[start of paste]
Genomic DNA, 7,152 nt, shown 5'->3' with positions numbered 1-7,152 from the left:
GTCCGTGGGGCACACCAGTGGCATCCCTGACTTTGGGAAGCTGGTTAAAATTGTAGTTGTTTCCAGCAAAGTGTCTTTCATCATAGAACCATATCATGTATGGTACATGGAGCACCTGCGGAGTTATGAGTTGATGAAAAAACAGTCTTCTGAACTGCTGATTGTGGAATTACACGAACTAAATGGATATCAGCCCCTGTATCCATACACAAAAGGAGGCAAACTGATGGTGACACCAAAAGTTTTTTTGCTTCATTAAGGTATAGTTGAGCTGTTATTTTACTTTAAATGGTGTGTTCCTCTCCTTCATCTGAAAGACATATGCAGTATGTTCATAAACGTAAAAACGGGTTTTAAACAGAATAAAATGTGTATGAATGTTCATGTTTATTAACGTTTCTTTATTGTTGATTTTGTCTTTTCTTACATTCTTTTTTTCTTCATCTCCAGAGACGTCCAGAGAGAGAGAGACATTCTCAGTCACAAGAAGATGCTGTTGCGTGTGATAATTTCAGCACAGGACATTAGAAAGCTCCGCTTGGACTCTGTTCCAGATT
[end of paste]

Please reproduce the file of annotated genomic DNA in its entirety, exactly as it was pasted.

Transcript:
Genomic DNA, 7,152 nt, shown 5'->3' with positions numbered 1-7,152 from the left:
GTCCGTGGGGCACACCAGTGGCATCCCTGACTTTGGGAAGCTGGTTAAAATTGTAGTTGTTTCCAGCAAAGTGTCTTTCATCATAGAACCATATCATGTATGGTACATGGAGCACCTGCGGAGTTATGAGTTGATGAAAAAACAGTCTTCTGAACTGCTGATTGTGGAATTACACGAACTAAATGGATATCAGCCCCTGTATCCATACACAAAAGGAGGCAAACTGATGGTGACACCAAAAGTTTTTTTGCTTCATTAAGGTATAGTTGAGCTGTTATTTTACTTTAAATGGTGTGTTCCTCTCCTTCATCTGAAAGACATATGCAGTATGTTCATAAACGTAAAAACGGGTTTTAAACAGAATAAAATGTGTATGAATGTTCATGTTTATTAACGTTTCTTTATTGTTGATTTTGTCTTTTCTTACATTCTTTTTTTCTTCATCTCCAGAGACGTCCAGAGAGAGAGAGACATTCTCAGTCACAAGAAGATGCTGTTGCGTGTGATAATTTCAGCACAGGACATTAGAAAGCTCCGCTTGGACTCTGTTCCAGATT